It is awful to say no to a child, but the matching process is about finding the right child for the right parents. The child you say yes to may be one where many others have said no, because they're right for YOU. Both our wonderful DC were apparently harder to place and im still blowed if I know why the world wasn't queuing up for them
Also, I think this is an extra difficult process because you also have your birth DD to consider. There will be profiles you say no to because they don't fit her needs.
Good luck with it all!
Thanks Trinny I just feel a huge guilt for each child I can't parent and reading these profiles I am filled with sadness for the birth parents too. The whole thing is a very hard and sad process.
Thanks for replying.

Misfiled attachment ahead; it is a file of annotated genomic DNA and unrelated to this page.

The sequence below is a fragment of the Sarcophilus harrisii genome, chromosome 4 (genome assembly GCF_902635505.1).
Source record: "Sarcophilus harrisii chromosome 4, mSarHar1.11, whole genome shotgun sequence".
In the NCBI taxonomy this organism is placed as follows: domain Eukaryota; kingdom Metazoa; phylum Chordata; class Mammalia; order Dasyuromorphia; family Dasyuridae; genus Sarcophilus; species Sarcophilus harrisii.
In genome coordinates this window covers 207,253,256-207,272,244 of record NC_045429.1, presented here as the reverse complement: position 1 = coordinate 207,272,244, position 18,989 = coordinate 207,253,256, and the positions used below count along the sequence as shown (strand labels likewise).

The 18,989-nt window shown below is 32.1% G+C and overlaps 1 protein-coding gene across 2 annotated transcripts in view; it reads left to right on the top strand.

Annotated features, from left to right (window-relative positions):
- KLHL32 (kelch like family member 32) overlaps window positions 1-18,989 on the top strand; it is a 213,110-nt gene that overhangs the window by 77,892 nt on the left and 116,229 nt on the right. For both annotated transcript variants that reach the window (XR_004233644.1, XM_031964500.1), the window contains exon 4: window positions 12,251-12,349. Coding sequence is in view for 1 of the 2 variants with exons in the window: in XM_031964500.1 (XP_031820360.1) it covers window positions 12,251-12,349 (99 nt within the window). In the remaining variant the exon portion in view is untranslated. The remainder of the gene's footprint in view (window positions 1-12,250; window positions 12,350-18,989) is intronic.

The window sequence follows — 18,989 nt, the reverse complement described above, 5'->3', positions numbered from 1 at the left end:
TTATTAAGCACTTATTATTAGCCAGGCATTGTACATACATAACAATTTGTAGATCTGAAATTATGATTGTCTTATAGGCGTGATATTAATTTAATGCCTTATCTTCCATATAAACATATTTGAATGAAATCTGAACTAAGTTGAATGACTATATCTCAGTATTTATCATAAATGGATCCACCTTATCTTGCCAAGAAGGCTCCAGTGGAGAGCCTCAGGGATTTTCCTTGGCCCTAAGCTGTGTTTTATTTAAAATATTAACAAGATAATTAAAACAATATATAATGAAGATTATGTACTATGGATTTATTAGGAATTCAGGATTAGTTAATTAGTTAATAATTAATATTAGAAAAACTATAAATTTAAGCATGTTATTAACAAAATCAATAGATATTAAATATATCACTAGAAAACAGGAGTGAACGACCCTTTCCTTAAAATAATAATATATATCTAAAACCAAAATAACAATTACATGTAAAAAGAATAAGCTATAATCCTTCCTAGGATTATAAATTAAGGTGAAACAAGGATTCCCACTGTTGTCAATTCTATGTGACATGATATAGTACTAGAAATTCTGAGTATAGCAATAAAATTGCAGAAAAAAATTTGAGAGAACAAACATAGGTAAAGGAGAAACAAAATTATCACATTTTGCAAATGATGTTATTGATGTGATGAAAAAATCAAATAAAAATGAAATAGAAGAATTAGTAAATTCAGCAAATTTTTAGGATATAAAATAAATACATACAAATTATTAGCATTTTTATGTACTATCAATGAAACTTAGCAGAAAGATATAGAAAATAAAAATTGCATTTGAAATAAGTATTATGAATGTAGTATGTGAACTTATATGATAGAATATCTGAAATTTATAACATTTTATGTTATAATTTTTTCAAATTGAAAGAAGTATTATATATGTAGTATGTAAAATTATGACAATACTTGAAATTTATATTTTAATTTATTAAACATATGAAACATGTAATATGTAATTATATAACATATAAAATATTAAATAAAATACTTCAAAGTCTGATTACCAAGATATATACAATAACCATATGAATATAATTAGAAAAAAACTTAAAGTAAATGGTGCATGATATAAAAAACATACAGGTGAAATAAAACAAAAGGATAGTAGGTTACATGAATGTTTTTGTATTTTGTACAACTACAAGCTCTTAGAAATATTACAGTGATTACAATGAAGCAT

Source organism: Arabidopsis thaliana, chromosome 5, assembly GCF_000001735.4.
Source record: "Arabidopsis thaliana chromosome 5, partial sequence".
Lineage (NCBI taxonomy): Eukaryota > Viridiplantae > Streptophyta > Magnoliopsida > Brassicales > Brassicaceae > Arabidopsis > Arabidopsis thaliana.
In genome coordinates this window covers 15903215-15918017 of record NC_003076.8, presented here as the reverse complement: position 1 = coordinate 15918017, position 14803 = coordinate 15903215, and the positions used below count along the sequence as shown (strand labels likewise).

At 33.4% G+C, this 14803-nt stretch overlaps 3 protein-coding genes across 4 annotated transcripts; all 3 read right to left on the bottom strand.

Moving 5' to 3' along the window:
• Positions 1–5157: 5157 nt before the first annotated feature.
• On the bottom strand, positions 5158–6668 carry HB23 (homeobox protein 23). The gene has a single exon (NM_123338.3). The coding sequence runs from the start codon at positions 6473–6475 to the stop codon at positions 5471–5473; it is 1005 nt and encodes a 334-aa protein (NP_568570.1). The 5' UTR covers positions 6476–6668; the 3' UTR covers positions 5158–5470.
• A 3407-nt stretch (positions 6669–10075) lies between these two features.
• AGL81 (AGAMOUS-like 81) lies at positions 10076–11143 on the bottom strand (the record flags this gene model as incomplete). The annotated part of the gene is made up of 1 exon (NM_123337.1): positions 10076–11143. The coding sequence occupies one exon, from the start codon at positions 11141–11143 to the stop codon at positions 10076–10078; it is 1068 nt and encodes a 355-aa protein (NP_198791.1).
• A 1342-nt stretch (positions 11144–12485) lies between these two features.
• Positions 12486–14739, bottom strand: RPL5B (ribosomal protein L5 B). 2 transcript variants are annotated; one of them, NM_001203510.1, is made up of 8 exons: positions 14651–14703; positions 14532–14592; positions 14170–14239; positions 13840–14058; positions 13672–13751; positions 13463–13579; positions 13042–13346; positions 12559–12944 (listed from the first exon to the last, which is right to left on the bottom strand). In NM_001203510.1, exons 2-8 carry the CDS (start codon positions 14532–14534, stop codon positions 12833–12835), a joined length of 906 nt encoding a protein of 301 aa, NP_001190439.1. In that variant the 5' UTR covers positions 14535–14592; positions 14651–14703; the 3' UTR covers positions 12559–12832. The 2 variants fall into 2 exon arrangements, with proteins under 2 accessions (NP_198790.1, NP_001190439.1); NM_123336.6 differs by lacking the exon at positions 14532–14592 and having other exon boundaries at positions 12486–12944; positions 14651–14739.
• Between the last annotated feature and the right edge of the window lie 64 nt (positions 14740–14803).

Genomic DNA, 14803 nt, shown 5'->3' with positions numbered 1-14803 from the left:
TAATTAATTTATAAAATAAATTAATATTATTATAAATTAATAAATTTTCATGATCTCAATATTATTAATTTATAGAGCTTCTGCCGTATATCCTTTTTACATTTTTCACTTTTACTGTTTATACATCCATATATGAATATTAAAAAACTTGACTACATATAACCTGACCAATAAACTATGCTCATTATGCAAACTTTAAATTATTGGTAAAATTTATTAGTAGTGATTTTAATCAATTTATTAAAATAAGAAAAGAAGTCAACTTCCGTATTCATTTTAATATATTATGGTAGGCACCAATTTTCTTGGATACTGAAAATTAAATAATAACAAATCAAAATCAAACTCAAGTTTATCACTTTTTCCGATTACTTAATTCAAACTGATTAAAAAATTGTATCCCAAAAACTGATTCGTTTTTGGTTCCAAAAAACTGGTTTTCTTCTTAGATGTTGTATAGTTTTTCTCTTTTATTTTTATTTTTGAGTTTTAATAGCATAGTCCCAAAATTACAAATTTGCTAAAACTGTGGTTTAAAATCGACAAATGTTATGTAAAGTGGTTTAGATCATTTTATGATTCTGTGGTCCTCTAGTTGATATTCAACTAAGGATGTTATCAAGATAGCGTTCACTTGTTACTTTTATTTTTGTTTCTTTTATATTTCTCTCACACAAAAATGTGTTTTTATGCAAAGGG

The first 3 profiles we saw (never got to see their CPR's), my husband had concerns about our ability to cope with. I knew he was being rational, but as PP said, my response was more emotional. I would have taken any of them......I think I would have taken all 3! I was really sad to say no to them, but knew we had to be agreed. Looking back, he was right to take a realistic view. After all, if we'd taken on more than we could have coped with, that wouldn't have been fair on the child.
The next profile we saw was for our son. I asked hubbie to read it first and then once he smiled and said "yes, he's a possible" I read his profile. Four months later, we were at panel and getting a unanimous yes :-)
In hindsight, the decision to say no to the first profiles we saw, is incredibly poignant. If we hadn't, we'd never had met our boy. I know how hard it is though. The decision is life changing.
Good luck x
Thanks Hels20 and Moomoomie.